Quarter of Voluntary Service Overseas survey respondents reduced food intake due to the COVID-19 crisis and resulting restrictions

Image by klimkin from Pixabay

Farmers and small – medium entrepreneurs (SMEs) across Africa are facing huge financial challenges resulting from the coronavirus pandemic and lockdown measures, according to research released today, World Food Day, by the NGO Voluntary Service Overseas (VSO).

The VSO survey was conducted in June and July across Kenya, Nigeria, Tanzania, Ethiopia and Uganda. It asked 1,800 farmers and SMEs across the five countries to rate how the pandemic had affected their livelihoods ranging from not at all to severe since the start of the pandemic. The results indicate that Nigeria is the most severely hit by lack of money to buy food and essentials because of the impact of the virus and lockdown. Sixty three percent of the respondents in Nigeria rated their lack of money to buy food and essentials as severe or high.

‘’We need a longer period of financial support to get our businesses going again. I participated in a VSO programme in Yola, Nigeria. In 2018 I learned about food production and how to make pastries, then was able to start my own business. Due to the outbreak of COVID-19, I have been unable to continue my business due to the restriction of movement. It has affected my livelihood, all the savings I had from the business were spent on food and I am finding it difficult to provide for my family.” Tabitha Dali – Nigerian business owner

 Of the five countries surveyed, Tanzania had far fewer restrictions and Coronavirus cases. Tanzanian survey respondents were least affected by lack of money, with 61% of those surveyed rating the challenge low or not affected at all.

23% of those reporting a lack of funds had reduced their food intake across the five countries surveyed. The highest proportion was amongst Ugandans where more than 38% of the respondents reported reducing their food intake. The respective figures for reducing food intake were 25% of Tanzanians, 24% in Nigeria, 21% in Kenya and 15% in Ethiopia.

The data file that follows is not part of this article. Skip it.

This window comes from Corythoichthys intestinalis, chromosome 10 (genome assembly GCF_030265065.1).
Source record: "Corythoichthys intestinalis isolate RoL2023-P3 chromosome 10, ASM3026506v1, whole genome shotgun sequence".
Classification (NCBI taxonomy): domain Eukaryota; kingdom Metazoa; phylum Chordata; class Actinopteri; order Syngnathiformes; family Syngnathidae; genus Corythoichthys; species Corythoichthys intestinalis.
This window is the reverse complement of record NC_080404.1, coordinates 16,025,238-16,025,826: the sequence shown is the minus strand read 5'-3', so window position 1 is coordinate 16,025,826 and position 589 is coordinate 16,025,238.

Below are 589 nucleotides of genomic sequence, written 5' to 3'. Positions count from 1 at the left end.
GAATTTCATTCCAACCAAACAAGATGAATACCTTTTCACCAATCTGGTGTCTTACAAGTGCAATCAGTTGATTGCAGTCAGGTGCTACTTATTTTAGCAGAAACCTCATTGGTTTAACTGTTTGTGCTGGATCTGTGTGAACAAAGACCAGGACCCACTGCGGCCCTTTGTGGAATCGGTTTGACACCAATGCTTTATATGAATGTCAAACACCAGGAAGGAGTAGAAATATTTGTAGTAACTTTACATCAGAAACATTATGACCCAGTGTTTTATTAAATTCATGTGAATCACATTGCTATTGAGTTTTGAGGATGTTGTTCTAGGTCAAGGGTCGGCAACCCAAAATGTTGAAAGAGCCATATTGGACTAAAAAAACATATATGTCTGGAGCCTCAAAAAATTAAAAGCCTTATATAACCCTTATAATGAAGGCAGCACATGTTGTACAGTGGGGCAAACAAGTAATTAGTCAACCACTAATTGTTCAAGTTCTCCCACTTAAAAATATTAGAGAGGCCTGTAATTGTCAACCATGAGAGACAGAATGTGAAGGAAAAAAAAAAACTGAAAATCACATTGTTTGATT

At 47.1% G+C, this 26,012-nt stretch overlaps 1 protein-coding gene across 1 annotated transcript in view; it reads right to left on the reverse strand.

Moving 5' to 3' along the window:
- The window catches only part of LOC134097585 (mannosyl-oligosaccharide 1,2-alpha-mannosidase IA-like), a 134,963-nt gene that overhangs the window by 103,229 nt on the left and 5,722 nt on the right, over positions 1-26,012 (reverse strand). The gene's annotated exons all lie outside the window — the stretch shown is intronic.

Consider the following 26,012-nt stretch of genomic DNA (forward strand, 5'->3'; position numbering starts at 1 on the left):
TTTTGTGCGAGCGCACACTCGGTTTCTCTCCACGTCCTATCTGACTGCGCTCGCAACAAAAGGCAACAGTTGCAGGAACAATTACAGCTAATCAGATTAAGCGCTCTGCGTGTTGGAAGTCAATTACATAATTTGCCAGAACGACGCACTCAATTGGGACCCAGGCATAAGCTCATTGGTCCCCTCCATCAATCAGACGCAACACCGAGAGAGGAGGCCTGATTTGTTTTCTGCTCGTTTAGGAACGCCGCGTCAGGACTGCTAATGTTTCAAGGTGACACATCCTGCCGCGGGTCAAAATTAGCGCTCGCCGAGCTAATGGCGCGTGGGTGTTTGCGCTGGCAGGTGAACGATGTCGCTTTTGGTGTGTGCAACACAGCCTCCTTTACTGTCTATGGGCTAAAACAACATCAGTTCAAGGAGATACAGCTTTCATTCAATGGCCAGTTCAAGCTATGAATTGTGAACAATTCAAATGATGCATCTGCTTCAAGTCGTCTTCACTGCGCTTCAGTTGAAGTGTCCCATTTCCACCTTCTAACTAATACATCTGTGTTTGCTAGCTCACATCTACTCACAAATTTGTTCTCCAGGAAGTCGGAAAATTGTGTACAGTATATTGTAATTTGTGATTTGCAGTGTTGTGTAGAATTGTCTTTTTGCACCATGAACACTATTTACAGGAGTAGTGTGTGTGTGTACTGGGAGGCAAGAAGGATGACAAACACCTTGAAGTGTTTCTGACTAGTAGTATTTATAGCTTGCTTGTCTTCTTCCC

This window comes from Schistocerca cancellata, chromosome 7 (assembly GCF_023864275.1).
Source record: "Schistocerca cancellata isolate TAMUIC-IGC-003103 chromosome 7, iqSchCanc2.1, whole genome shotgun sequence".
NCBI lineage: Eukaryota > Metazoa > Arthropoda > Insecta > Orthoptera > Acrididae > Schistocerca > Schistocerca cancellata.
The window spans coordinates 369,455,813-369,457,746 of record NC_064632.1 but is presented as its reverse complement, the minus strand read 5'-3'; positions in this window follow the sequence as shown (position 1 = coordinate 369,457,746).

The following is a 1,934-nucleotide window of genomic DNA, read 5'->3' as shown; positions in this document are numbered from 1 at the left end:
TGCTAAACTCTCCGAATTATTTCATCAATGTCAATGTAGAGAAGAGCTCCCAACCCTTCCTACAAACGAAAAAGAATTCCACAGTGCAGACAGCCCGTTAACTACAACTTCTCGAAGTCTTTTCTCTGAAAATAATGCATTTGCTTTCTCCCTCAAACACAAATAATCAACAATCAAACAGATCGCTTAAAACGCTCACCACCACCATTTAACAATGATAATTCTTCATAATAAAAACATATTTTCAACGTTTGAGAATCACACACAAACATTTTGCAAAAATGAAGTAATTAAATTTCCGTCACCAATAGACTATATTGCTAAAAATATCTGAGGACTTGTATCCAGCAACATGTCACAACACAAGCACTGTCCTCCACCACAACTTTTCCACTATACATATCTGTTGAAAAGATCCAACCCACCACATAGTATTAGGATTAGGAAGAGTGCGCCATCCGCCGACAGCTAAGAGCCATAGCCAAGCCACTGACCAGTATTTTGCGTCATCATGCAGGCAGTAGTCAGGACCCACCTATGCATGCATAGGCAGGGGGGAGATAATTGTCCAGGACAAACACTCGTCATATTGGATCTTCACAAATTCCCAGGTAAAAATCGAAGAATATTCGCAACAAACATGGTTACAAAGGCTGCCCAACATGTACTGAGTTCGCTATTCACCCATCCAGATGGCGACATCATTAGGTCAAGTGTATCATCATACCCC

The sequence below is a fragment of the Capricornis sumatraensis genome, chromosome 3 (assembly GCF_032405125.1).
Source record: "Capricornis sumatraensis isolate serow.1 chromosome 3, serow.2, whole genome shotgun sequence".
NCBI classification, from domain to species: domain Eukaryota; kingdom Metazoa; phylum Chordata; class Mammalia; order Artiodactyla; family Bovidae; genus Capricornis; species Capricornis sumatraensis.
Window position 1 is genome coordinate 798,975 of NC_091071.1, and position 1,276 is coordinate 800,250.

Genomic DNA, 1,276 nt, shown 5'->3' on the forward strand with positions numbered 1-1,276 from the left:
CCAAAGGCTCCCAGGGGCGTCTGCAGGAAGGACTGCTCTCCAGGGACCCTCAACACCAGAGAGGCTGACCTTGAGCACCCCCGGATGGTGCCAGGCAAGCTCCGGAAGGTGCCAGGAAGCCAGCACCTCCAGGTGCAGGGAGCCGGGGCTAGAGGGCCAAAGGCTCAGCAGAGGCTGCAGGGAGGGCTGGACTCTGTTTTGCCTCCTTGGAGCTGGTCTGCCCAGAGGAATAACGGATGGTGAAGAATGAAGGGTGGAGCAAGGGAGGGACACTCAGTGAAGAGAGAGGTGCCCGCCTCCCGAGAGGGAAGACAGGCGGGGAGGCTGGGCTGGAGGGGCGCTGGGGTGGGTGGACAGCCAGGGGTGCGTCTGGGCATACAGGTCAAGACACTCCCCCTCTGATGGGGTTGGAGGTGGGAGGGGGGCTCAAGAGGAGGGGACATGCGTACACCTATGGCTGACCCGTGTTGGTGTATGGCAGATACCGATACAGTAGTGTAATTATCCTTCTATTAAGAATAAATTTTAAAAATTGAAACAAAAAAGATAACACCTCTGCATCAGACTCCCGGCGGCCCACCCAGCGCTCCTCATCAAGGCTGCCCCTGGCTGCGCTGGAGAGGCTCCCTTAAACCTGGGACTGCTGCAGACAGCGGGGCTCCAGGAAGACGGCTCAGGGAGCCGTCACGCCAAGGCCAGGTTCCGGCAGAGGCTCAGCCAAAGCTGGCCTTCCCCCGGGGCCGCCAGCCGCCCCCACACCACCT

Other coping mechanisms included taking out loans or borrowing, using up previous stocks, and relying on government and NGO support. Twenty three percent of the respondents relied on borrowing, another 24% consumed previous stocks, over 9% received government support and over 7% received support from NGOs. Of those who rated the issue as severe, 15% were receiving no support at all from governments and NGOs.

Ruchi Tripathi, Global Practice Lead for Resilient Livelihoods at VSO, who led the research, said:

‘’What comes through in our surveys is a sense of urgency, people are telling us they will soon run out of options, their current coping strategies such as reducing food intake or borrowing money from friends and family, will no longer be feasible within a short time, certainly by the new year. Despite this clear need, the majority are not yet receiving any food assistance support, and time is ticking.’’

‘’In the short-term, urgent action is needed in terms of food and cash assistance to the most marginalized communities, women and other groups around the world. There is an opportunity to ensure any food purchased is from local smallholder farmers to support their livelihoods and revive local economies. But beyond that, we need to build a more food secure future for the long term.’’

The survey indicated a significant appetite to learn new skills or develop new operations to generate income, with close to 46% of respondents across the five countries indicating that this was a top priority. These results echo the findings of a Ceres 2030 report [1] this week, which show that agricultural interventions work most effectively when people have a minimum level of income and education, in addition to access to networks and resources. VSO programmes ensure that continuing to invest in the capacity and agency of the most marginalized people is one of the most effective ways that we can ensure that people can continue to feed themselves and their families.